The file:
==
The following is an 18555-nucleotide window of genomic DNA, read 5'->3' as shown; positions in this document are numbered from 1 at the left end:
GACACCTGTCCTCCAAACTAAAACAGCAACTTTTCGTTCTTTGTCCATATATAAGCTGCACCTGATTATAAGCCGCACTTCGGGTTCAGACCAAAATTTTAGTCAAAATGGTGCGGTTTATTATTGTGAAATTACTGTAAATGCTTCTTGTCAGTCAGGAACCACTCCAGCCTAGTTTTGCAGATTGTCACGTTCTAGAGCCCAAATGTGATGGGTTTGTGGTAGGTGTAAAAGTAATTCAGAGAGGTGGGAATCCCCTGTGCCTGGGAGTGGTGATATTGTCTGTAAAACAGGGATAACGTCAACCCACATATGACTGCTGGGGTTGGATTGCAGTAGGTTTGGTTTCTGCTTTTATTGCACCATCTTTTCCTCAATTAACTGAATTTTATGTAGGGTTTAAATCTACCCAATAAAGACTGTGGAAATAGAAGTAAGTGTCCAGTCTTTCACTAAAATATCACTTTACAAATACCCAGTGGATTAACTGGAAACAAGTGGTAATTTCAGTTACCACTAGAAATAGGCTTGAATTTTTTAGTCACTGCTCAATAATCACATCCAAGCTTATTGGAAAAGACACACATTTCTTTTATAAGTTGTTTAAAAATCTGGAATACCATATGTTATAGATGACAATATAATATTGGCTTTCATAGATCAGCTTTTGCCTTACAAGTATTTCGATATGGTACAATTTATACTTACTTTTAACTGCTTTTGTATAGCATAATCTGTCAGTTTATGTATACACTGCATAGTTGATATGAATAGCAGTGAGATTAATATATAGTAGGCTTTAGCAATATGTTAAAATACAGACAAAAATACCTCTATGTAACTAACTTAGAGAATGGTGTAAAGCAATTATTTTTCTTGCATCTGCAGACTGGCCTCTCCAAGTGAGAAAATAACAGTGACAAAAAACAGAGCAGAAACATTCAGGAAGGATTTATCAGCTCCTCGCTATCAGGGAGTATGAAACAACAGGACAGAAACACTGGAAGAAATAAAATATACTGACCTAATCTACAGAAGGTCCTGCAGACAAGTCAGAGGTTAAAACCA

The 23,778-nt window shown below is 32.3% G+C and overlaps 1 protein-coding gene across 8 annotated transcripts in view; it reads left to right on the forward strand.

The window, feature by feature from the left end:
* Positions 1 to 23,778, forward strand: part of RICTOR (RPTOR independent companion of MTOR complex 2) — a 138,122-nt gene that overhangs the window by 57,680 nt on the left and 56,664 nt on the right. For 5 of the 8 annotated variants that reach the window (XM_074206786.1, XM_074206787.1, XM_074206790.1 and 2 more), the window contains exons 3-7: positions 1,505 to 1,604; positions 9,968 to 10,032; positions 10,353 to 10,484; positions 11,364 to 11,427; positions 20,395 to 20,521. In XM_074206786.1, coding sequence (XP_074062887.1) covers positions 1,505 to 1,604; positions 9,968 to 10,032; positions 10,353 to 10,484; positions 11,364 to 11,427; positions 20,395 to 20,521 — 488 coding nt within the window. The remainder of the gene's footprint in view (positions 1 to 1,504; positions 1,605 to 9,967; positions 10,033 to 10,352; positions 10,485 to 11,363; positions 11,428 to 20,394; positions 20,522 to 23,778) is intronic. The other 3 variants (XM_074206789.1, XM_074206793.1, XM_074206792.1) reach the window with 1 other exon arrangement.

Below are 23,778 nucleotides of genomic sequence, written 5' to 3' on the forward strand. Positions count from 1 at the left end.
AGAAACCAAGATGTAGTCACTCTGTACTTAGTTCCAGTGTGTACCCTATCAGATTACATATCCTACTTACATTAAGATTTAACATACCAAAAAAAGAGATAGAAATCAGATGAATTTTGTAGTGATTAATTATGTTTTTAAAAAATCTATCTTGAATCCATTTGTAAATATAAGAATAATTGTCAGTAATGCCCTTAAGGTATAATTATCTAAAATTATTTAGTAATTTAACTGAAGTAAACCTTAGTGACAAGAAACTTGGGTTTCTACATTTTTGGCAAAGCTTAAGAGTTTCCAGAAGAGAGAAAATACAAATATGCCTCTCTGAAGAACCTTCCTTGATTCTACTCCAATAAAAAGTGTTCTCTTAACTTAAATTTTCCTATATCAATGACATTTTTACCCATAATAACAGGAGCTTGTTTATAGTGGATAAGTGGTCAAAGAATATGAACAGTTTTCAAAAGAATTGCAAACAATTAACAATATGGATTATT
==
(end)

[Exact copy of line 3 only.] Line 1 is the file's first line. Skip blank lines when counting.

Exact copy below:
The 23,778-nt window shown below is 32.3% G+C and overlaps 1 protein-coding gene across 8 annotated transcripts in view; it reads left to right on the forward strand.